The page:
Wind supporters cite global warming benefits in push for longer PTC 

Source: Nick Juliano, E&E reporter • Posted: Friday, December 5, 2014

In trying to persuade lawmakers to extend a key renewable energy tax credit beyond the end of this year, supporters are arguing the additional wind power it would spur could put a significant dent in greenhouse gas emissions and is a key piece of the broader strategy to fight global warming.

Environment America today released a report, “More Wind, Less Warming,” making the case for expanding the credit. Among other findings, the report says additional wind installations would help replace coal-fired power and reduce emissions. For example, supplying 30 percent of U.S. electricity from wind by 2030 would reduce power plant carbon dioxide emissions more than 40 percent compared with 2005, a level that would help states exceed targets from EPA’s Clean Power Plan.

American Wind Energy Association President Tom Kiernan, who appeared at a press event this morning unveiling the report, called wind energy the “single largest source” of U.S. CO2 reductions over the last several years. Wind currently supplies about 4 percent of U.S. electricity.

In something of an ironic twist, the argument mirrors what conservative groups have been saying as they seek to eliminate the credit. Organizations linked to the Koch brothers’ political network, such as Americans for Prosperity and the American Energy Alliance, earlier this year started painting the production tax credit as a central component of “the president’s climate plan” in an effort to foment opposition among Republicans wary of EPA regulations and other aspects of the plan. Critics also have argued that wind’s emissions benefit is overstated because wind is intermittent and has to be backed up by natural gas or coal power.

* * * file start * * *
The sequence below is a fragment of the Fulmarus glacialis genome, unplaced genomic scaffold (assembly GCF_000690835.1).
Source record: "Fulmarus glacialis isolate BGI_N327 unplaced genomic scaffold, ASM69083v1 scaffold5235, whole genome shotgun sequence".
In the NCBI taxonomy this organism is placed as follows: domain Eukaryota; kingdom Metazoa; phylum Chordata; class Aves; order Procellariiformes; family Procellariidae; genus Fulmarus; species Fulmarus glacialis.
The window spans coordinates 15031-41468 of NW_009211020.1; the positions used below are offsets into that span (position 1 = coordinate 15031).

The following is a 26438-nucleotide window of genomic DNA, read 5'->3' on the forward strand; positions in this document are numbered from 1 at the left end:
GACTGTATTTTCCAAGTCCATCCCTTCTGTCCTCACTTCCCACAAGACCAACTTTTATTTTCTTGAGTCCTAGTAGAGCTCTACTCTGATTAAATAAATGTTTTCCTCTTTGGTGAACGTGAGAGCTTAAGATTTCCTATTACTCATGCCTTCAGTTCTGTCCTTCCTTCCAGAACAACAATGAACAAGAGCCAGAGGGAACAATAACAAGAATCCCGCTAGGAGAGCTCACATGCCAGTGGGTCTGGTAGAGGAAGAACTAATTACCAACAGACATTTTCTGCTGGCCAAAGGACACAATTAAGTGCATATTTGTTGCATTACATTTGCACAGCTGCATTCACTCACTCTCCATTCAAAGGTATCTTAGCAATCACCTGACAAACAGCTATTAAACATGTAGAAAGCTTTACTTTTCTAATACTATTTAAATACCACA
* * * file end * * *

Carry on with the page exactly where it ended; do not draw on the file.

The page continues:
Anna Aurilio, director of Environment America’s Washington, D.C., office, said supporters should not shy away from touting the benefits of wind as a tool to reduce emissions while also creating jobs and not straining water resources in the Midwest.

“That seems wacky” to oppose the credit on grounds that it is part of the climate plan, she said today.

Sens. Ed Markey (D-Mass.) and Tom Udall (D-N.M.) also appeared at the event. Both said they want to see the PTC extended beyond the end of this year, as would be the case under a bill that passed the House last night. But such an outcome seems almost impossible before the end of the year; a spokeswoman for Sen. Ron Wyden (D-Ore.), who had been fighting the House bill, last night said there appeared to be no paths to an alternative bill (E&E Daily, Dec. 4).

Kiernan said he expected very little activity would be spurred by the brief extension because too little time remains for wind developers to start building projects or make “safe harbor” investments before the end of the year, when the credit would expire again. He questioned the Joint Committee on Taxation’s estimate that the credit renewal would cost about $6.4 billion over the next decade, a figure it reduced from about $9.6 billion after discovering a computational error yesterday. The lower figure is still far too high, Kiernan said.

The extension “might create a very small increase in new activity,” he acknowledged, but nowhere near what the joint committee anticipates. He said he was aware of no new projects that would be expected to claim the credit; a full analysis will be included in AWEA’s annual report next year.

The House-passed “tax extenders” bill came after the collapse of negotiations around a larger bill that would have included a plan to phase out the PTC through 2017. It remains to be seen whether that approach can be revived in the new Congress. Kiernan said it was “along the lines of something that could work for the industry.”